Now one swallow doesn’t make a summer, and one professor doesn’t destroy a civilization. But Professor Inoue is not alone in his disapproval of standard grammar, very far from it: Pedagogically, it has become almost an orthodoxy. In his book The Language Instinct, Professor Steven Pinker argues that, because all forms of human language have their rules, a standard language is only a language with an army and a navy, as it were.
Whatever else may be said of this view, it is certainly socially conservative in its effects, for to discourage impoverished children from learning a standard language is to ensure (unless they become sportsmen or the like) that they remain impoverished for the rest of their lives, not only economically but most likely in intellect, too. To be intelligent but not to have the tools to be able to use one’s intelligence is a terrible fate, and dangerous too.
Absurdity in the modern world, then, is not just funny (though it is funny); it has harmful effects. And politically correct thinking seems to have insinuated itself into the nooks and crannies of our culture. People who have utterly conventional thoughts by the standards of political correctness think they are daring, and that subversion consists of saying what everyone else (everyone in the tout-Paris sense of the word) says. On a recent visit to my nearest municipal art gallery, I found an exhibition of the work of a woman that explored—dreadful word when applied to art—ethnicity and sexism. Oh, God! I thought, and it turned out to be the usual publicly funded rubbish of the kind that could find no private buyer.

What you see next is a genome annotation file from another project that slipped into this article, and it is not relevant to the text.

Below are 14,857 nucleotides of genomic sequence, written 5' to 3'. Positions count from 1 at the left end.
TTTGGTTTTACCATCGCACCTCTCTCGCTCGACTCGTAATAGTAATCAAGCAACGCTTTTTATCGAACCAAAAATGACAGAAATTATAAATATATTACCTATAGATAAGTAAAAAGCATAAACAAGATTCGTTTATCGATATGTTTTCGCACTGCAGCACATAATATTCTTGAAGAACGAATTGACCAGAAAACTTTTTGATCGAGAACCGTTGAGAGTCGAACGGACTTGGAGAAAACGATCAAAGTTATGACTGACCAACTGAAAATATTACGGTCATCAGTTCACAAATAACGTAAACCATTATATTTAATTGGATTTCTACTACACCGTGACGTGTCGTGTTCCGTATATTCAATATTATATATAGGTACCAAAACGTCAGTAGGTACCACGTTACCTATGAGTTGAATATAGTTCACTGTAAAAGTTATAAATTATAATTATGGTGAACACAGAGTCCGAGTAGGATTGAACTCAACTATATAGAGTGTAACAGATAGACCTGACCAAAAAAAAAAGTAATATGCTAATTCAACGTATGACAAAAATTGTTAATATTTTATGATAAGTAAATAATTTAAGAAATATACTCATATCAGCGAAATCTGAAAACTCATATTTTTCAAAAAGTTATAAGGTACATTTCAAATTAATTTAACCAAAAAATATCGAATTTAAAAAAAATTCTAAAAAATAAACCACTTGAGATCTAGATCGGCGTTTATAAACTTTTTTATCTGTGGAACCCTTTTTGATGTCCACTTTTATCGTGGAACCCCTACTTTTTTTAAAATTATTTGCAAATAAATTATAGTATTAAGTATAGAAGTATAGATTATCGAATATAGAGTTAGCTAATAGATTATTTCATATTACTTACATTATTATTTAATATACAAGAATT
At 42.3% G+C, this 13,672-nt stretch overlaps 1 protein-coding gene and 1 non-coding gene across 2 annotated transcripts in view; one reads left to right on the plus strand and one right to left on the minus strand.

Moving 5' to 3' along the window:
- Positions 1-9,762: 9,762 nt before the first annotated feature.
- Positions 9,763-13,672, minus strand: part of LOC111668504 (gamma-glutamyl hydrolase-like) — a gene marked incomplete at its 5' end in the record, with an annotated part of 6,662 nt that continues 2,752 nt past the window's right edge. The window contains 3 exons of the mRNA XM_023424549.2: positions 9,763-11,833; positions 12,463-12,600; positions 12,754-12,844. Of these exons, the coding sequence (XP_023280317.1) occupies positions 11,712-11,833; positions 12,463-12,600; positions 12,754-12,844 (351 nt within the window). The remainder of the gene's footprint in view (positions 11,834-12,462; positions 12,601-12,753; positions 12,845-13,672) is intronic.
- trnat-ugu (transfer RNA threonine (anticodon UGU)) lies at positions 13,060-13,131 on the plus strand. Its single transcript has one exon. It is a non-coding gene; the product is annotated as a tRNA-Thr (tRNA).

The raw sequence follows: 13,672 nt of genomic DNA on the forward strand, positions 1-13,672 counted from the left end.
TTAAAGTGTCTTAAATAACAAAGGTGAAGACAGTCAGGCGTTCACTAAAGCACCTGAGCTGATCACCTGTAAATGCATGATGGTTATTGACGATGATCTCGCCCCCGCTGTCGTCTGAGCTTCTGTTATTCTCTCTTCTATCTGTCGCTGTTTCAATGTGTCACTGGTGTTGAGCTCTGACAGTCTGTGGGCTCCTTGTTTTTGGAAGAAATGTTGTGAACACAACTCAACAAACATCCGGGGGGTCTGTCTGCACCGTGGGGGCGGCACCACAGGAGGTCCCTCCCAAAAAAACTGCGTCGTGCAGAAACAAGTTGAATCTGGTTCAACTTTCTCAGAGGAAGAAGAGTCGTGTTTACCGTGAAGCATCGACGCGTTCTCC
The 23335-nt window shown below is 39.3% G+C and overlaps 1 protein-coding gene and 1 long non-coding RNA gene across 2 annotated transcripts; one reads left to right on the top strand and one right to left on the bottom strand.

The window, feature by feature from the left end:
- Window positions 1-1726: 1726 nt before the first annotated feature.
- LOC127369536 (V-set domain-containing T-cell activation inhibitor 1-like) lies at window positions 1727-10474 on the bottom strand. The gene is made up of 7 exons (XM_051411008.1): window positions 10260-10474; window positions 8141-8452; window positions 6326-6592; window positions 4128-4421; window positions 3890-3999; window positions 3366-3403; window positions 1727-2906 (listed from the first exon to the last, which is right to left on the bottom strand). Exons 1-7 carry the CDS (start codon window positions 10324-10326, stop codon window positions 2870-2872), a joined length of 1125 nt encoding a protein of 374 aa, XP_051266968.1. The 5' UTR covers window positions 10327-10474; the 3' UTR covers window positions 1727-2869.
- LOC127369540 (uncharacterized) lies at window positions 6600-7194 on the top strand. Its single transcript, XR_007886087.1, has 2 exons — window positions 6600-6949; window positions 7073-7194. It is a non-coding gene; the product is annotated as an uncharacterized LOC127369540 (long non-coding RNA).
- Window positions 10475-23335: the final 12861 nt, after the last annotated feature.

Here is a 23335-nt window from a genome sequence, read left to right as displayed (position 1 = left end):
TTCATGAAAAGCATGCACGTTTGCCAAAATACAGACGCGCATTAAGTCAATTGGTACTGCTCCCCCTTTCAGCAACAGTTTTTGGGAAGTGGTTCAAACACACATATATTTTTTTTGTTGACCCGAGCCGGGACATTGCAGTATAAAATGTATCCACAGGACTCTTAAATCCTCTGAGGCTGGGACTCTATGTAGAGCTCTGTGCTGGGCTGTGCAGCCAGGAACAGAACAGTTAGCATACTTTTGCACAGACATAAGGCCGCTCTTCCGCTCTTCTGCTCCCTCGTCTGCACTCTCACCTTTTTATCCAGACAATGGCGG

As ever with such exhibitions, the book of comments afterward was more interesting than the exhibition itself; and opening it, my eyes fell straight on the following words:
Excellent subversions of “girlie’ patriarchalist/consume capitalist iconography. Liked the more straightforward agit-prop collages too. From modernism to postmodernism in one room. Excellent.
Do people who use the word agitprop as a term of praise never tire of agitation and propaganda? We usually think of the latter as an imposition on or as a violation of minds, but for some it is restful as it obviates the need for subtler thought. It is for them what foolish ideas are to the journalist: a kind of mental rest-home.
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